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What is the area, and approximate uncertainty in a circle...

  1. Aug 11, 2016 #1
    1. The problem statement, all variables and given/known data
    What is the area, and approximate uncertainty in a circle with radius 3.1*10^4 cm (or written: 3.1e4 cm)?

    2. Relevant equations
    Area=Pi*r^2

    3. The attempt at a solution
    My attempt to the solution took some trial and error, and it went as follows:
    Substitute the circle's radius into the equation for the area of the circle: A=Pi(3.1e4)^2
    Then I squared the () : A=Pi(9.61e8)
    Following this I Multiplied by Pi: 3.017e9 cm^2 (sig fig) ==> 3.0e9 cm^2

    This answer above Is correct, but in the book the answer is 3.0+/-0.2e9 cm^2.
    The part that I do not understand is that the uncertainty they predict is +/-0.2

    I figured that the uncertainty should be +/- 0.1e4, giving the radius a minimum of 3.0e4, and a max of 3.2e4.
    Based on my way of working though the problem, my answer come out to be A=3.0+/-0.1e9 cm^2

    If anyone can explain why my uncertainty isnt correct, and how they get that answer that would be wonderful!
     
  2. jcsd
  3. Aug 11, 2016 #2

    haruspex

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    I agree with your answer, but the error in 3.1 is +/-0.05, not +/-0.1. That's a 1 in 60 error, so the error in the area should be 1 in 30.
     
  4. Aug 11, 2016 #3
    How do you come up with the error as 0.05 when the device used to measure does not specify that is has the exact measurements to the hundredth of a cm? In other words, if the .00 is not represented, how can it be used as the error?
    Thirdly, I do not understand what you mean by 1 in 60 and 1 in 30
     
  5. Aug 11, 2016 #4

    haruspex

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    You did not specify an error range for the radius, so it is implied by the number of significant digits. Quoting 3.1 implies something from 3.05 to 3.15. Had the radius been between 3.00 and 3.05?then the stated measurement should have been 3.0.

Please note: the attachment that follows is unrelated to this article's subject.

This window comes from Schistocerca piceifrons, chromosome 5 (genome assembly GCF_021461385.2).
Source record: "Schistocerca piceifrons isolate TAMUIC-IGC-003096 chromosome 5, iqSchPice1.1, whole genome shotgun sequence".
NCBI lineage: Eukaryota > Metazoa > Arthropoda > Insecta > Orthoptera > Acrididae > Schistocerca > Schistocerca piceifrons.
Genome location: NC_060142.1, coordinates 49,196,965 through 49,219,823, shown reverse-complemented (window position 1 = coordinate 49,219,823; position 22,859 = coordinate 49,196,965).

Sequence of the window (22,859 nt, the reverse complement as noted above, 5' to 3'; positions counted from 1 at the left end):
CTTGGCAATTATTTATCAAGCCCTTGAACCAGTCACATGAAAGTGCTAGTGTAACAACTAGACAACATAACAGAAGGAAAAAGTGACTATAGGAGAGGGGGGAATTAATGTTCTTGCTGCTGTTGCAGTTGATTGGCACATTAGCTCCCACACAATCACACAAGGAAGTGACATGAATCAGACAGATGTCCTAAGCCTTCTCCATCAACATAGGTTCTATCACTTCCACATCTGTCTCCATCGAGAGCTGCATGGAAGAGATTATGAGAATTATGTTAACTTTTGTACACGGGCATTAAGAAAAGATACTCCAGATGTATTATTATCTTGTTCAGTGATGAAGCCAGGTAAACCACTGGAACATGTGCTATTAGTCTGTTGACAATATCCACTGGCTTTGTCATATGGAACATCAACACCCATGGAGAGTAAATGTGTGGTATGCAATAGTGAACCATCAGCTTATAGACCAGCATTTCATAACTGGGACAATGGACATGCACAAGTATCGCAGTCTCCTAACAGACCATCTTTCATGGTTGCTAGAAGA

An error of 0.05 in a measurement of about 3 is a one part in sixty error, 0.05/3=1/60.
     
  6. Aug 11, 2016 #5
    Thanks for the help! I get it now.
     
  7. Aug 12, 2016 #6
    So I was looking into the problem a little further and I might have missed a minor detail that explains why they did not use +/- 0.05 as the error. But I still cant figure out how they justify the answer to be within +/- 0.2
    Here is the Note at the start of all problems:
    assume a number like 6.4 is accurate to +/- 0.01, and 950 is +/-10 unless 950 is said to be "precisely" or "very nearly" 950, in which case assume 950 +/- 1.
    I hope this help explain how they have their answer in the back of the book differing from ours.
     
  8. Aug 12, 2016 #7

    SammyS

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    I believe you have a typo, and that the book says - or should have said - something like
    assume a number like 6.4 is accurate to ± 0.1
    not ± 0.01.
     
  9. Aug 12, 2016 #8

    haruspex

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    Assuming, as SammyS says, that should read 6.4+/-0.1....
    Ok, but that is a bit unusual. One would normally take 6.4 as being accurate to that many figures, so represents a range 6.35 to 6.45.
    Ok, but what areas do you calculate from those two radii?
     
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